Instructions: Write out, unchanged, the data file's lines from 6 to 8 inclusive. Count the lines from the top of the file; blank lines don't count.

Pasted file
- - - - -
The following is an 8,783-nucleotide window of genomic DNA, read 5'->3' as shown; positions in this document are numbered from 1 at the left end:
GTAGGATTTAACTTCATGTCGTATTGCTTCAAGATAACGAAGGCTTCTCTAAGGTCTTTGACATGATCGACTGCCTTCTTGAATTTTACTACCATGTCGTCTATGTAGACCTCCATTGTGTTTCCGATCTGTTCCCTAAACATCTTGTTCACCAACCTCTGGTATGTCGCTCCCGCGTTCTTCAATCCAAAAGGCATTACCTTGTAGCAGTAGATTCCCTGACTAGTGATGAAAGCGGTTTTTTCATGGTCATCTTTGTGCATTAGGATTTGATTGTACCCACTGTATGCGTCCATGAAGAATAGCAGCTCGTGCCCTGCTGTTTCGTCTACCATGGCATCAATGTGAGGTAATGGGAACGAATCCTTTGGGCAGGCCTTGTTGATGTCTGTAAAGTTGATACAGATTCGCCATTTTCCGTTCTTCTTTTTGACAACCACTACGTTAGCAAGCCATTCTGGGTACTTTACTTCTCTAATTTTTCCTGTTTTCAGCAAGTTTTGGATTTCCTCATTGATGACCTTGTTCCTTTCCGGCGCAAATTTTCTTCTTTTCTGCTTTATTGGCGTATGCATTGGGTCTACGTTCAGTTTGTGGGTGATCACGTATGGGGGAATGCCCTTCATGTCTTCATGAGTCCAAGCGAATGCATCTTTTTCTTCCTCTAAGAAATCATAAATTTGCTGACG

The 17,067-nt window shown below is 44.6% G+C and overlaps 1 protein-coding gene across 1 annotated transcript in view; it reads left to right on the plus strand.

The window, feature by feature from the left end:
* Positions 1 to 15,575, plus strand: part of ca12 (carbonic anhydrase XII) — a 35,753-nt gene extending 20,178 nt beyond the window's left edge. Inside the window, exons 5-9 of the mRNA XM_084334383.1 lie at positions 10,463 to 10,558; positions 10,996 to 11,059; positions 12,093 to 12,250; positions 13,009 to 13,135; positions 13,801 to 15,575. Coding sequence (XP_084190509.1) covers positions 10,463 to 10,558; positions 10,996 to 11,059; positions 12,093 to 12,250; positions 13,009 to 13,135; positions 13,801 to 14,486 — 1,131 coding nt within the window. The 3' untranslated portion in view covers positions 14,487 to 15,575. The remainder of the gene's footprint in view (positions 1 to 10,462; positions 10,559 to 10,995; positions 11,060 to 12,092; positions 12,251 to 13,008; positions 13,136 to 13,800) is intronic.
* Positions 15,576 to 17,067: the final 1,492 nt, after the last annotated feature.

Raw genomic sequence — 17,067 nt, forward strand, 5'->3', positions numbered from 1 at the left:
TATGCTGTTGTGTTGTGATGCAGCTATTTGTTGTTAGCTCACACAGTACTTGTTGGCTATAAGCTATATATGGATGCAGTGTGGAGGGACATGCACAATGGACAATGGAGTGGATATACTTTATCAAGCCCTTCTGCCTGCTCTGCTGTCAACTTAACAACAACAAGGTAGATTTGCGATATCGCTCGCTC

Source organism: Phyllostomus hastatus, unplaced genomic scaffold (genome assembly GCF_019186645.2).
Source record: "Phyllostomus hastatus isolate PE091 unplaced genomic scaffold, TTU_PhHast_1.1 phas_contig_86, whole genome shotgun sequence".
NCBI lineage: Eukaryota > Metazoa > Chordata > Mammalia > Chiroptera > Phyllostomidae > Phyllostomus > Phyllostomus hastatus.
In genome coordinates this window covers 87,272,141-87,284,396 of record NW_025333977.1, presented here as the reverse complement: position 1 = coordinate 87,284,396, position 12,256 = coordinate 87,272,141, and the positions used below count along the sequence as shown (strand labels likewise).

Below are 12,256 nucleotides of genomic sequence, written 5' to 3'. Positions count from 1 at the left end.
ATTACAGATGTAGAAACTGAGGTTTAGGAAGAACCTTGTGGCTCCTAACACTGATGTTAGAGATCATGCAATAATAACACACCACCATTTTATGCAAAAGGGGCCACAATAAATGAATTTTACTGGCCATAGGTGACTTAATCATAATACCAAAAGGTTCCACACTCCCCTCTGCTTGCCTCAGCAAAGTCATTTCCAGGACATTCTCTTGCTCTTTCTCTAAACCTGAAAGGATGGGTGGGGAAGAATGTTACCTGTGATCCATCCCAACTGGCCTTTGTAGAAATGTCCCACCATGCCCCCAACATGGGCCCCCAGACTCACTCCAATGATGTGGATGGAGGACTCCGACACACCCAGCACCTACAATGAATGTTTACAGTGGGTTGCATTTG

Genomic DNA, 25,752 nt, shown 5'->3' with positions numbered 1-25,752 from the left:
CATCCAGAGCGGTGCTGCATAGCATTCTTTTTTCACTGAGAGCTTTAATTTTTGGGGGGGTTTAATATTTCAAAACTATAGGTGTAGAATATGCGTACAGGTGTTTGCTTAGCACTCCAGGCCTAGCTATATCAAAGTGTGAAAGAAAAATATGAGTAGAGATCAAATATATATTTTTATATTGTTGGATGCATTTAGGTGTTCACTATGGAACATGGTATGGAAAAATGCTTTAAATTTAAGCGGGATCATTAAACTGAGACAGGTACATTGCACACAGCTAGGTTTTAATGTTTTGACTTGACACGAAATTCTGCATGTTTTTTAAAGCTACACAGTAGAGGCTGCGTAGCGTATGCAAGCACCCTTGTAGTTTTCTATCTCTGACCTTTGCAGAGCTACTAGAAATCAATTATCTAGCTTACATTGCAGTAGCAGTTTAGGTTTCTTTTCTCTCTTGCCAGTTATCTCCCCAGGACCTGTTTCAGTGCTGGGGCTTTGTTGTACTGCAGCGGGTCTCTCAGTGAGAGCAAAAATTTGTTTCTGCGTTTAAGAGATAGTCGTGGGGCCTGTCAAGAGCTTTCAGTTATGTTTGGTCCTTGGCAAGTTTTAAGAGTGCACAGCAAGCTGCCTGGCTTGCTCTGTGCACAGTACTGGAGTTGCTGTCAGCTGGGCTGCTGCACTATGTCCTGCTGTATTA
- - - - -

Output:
* Positions 15,576 to 17,067: the final 1,492 nt, after the last annotated feature.

Raw genomic sequence — 17,067 nt, forward strand, 5'->3', positions numbered from 1 at the left:
TATGCTGTTGTGTTGTGATGCAGCTATTTGTTGTTAGCTCACACAGTACTTGTTGGCTATAAGCTATATATGGATGCAGTGTGGAGGGACATGCACAATGGACAATGGAGTGGATATACTTTATCAAGCCCTTCTGCCTGCTCTGCTGTCAACTTAACAACAACAAGGTAGATTTGCGATATCGCTCGCTC